5 vi) If there is doubt say so. Work place situation. i) Satisfy yourself that the area is well ordered and clean. ii) Make sure that you inspect the area yourself to identify any possible areas of risk or that have sub-standard controls. In terms of your general approach, try to remember the following. If the visit is a surprise: Do not leave the inspector waiting in reception (as indicated above, they have extensive powers of entry which they will use with or without you if they think they are being stalled). Offer a cup of tea or coffee (at least it gives you some time to try to collect your thoughts). Establish the reason for the visit (if it is a general look round ask directly has a complaint been made? Judge the reaction). Keep the inspector safe at all times. Co-operate, be open and honest (though don t offer yourself up on a plate!) Stop digging if you are in a hole. Take stock react. Take the inspector s advice and commit to action if you can. If there is clear risk, take the action first (it is your workplace set the standard). Depending on what has happened prior to the visit, there may be a great deal of anxiety and tension in the air. Some HSE inspectors are better than others in recognising and dealing with this. However hard it may be, keep your cool at all times and do not become obstructive. You do not want to rub the HSE inspector up unnecessarily because once he has started looking at your organisation you may find that he starts taking an interest in things on a much wider level. Turning to specific situations: Accident investigations HSE do not investigate all accidents though HSE and police investigate all fatal accidents at work. HSE currently investigate less than about 5% of reported accidents. You can, to an extent, predict the accidents that they may investigate (eg machinery accidents, falls from height, serious injuries, dangerous occurrences, electrical incidents and accidents). If you think HSE may investigate it is a good idea to take advice from your safety professionals and, if appropriate, from your lawyers early on. Investigate your own incidents (so that you understand where the risk was and reduce or remove it. Also do not leave a quantum of risk for the inspector to focus on). Statements There are various types of statement which may be obtained by the HSE during an investigation: i) Voluntary statement under Section 9 of the Criminal Justice Act This is the most common type of statement. There is no obligation on the person to give a Section 9 statement, but there again if an individual refuses then the HSE may exercise its powers under Section 20 HSWA. How best to approach an HSE investigation - practical guidelines_nup_10/09 4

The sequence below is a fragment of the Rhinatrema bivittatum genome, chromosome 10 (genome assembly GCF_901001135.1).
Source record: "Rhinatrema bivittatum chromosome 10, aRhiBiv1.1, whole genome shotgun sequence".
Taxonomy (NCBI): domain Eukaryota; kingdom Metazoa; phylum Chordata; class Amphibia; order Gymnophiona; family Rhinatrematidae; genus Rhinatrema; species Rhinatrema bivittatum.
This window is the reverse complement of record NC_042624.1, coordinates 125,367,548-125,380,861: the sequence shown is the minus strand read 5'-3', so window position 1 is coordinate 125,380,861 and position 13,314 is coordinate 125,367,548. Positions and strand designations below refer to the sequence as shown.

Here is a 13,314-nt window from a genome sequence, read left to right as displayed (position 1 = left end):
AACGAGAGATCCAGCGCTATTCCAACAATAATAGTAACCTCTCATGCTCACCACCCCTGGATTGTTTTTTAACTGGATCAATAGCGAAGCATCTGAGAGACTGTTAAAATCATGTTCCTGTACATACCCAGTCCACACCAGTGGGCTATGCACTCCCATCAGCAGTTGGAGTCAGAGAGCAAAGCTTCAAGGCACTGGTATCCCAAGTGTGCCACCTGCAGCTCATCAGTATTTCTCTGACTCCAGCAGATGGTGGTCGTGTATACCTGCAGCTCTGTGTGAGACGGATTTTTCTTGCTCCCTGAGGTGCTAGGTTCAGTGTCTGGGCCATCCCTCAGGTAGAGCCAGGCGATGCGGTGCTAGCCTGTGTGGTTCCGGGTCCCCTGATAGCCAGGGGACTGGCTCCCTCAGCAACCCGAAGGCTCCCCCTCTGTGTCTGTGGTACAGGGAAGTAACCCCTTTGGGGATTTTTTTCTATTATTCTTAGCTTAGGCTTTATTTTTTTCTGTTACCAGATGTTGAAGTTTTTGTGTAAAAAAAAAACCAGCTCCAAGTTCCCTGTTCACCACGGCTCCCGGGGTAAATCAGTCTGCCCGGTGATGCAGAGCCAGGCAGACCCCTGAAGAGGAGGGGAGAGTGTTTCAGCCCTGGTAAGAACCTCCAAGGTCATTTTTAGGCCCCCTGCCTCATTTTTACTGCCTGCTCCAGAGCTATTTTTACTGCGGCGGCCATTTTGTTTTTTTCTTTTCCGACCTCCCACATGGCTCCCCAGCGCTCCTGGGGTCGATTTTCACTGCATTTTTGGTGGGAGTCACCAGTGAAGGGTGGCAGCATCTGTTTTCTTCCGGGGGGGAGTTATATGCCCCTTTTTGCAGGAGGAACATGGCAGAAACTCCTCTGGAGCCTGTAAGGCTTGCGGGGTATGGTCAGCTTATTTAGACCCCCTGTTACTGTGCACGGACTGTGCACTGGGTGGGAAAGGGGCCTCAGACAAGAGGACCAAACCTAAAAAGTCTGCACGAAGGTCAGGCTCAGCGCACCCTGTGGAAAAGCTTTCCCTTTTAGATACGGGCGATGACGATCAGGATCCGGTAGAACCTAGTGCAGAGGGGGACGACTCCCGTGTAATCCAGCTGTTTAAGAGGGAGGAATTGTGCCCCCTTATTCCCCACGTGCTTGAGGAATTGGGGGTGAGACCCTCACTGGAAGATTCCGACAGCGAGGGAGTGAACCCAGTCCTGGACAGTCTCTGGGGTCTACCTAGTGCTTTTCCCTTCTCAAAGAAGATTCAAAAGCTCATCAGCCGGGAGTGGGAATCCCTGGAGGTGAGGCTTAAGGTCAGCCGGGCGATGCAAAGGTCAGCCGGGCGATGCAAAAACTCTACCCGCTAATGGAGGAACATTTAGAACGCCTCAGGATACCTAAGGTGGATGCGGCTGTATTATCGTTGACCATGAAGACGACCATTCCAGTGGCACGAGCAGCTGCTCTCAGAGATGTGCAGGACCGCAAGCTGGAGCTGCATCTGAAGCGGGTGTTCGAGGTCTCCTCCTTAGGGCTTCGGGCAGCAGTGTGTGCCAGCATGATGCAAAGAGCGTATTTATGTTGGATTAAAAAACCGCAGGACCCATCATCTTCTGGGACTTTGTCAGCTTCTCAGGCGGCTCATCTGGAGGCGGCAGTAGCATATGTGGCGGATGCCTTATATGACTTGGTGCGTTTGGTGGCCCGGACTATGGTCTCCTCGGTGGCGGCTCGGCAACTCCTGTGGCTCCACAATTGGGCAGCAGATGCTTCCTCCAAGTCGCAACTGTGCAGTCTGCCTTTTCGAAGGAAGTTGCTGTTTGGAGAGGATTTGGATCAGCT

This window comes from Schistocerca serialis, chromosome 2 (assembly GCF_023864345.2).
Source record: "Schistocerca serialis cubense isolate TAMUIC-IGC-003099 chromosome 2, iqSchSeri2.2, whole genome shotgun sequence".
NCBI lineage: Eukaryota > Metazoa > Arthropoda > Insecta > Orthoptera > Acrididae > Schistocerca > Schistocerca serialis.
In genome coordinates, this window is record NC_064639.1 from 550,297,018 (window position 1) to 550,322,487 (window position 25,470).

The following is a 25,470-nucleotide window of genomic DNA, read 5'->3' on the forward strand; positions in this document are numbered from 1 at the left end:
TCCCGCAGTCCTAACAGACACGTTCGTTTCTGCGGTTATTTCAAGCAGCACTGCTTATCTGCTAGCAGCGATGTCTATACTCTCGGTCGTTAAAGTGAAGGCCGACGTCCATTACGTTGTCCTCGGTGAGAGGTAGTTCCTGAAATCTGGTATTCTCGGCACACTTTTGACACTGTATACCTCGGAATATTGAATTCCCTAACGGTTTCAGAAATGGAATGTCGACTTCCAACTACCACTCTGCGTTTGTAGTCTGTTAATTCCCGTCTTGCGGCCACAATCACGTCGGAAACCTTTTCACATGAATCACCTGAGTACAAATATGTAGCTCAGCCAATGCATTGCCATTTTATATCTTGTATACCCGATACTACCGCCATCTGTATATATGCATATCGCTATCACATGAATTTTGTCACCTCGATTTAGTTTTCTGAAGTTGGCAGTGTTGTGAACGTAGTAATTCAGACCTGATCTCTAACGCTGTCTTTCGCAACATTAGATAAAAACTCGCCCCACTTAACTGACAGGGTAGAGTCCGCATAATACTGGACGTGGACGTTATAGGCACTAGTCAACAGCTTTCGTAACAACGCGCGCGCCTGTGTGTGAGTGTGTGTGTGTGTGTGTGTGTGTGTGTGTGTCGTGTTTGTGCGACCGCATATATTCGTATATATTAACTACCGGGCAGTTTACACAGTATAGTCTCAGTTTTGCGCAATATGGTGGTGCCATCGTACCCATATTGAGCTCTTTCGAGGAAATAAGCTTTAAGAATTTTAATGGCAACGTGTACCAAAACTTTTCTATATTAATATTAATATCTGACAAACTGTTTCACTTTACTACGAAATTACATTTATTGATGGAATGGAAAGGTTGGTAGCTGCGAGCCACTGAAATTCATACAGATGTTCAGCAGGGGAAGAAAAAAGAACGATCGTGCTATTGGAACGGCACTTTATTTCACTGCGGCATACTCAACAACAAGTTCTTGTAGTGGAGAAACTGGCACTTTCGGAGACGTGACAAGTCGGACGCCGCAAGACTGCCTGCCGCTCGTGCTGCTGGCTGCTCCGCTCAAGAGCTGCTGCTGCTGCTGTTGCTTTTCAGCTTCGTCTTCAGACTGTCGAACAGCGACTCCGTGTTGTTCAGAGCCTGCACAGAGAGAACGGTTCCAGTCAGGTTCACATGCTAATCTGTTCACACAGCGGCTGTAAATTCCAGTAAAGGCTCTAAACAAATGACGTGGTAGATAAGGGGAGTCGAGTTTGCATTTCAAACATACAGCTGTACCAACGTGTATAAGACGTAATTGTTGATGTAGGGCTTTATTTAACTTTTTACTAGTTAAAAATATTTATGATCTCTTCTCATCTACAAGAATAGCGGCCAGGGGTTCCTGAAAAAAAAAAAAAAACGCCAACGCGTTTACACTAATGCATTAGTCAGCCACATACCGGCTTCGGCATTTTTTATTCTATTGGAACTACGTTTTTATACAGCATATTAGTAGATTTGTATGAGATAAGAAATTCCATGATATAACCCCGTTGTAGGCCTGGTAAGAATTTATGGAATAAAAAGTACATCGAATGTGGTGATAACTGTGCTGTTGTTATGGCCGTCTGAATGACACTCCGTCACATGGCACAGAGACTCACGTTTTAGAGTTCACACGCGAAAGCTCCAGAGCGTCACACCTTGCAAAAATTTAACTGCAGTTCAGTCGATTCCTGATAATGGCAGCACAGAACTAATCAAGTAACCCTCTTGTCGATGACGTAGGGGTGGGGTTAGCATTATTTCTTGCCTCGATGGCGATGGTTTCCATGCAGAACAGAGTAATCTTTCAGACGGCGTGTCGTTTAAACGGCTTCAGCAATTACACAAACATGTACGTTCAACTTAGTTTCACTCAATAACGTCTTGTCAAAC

6 ii) iii) Section 20 HSWA interview of an individual who an inspector has reasonable cause to believe to be able to give information relevant to his investigation or examination it is an offence to refuse to answer an inspector s questions. However, it must be remembered that any answers given cannot be used against the person giving them (or their spouse) in any proceedings. The interview should be a question and answer session. PACE interview under caution. Some general comments about statements in terms of an investigation: If statements are being taken this is not good news. Statements are a written record of the evidence that a person can give. There are rules that prevent you perverting the course of justice by influencing statements and the like. For that reason, it is essential to try to: a) Make as detailed a record as possible of who has given statements. b) Ask the inspector if there was anything significant mentioned and what that was. (It is frankly unlikely that you will be allowed to sit in on the statement taking session). c) Obtain a copy of the statement. (You cannot have a copy of the statement but the employee can ask for one). If a statement has been taken then it is highly likely that you are entering the legal arena and need to speak to your lawyer. Some specifics in relation to voluntary statements under section 9 CJA You will frequently be given details of individuals who the HSE inspector wishes to interview for the purpose of obtaining statements and this gives you an opportunity to make certain preparations: Interview the individuals in question to ascertain what they can say about the incident (making it very clear that you are not seeking to influence their views in any way). You can explain to the individual in question what the purpose and procedure will be under Section 9. In other words, you can explain that there is no obligation to provide a statement and that it is purely voluntary. However, having said that, the HSE may exercise its powers under Section 20 HSWA to force that individual to make a statement. Provide guidance to any interviewees, not just about the purpose of the interview, what form it will take, but also practical guidance about being very clear they understand the question they are being asked and making it clear that they should only provide information which they themselves have. In other words, they should not express opinions or pass on second hand information. It should also be made clear that they do not have authority to speak on behalf of the company and are simply giving evidence in their individual capacity. Finally, they should be advised that they are within their rights to say that they want someone else to be present, be it union representative, solicitor or whatever. However, there is Law Society guidance from the Rules and Ethics Committee of the Regulation Board dealing with whether or not a solicitor acting for the company can attend the HSE s interviews of employees. Although what they say is not mandatory they do say that they will regard it as part of their regulatory function, so any solicitor who goes against this guidance may face sanctions. How best to approach an HSE investigation - practical guidelines_nup_10/09 5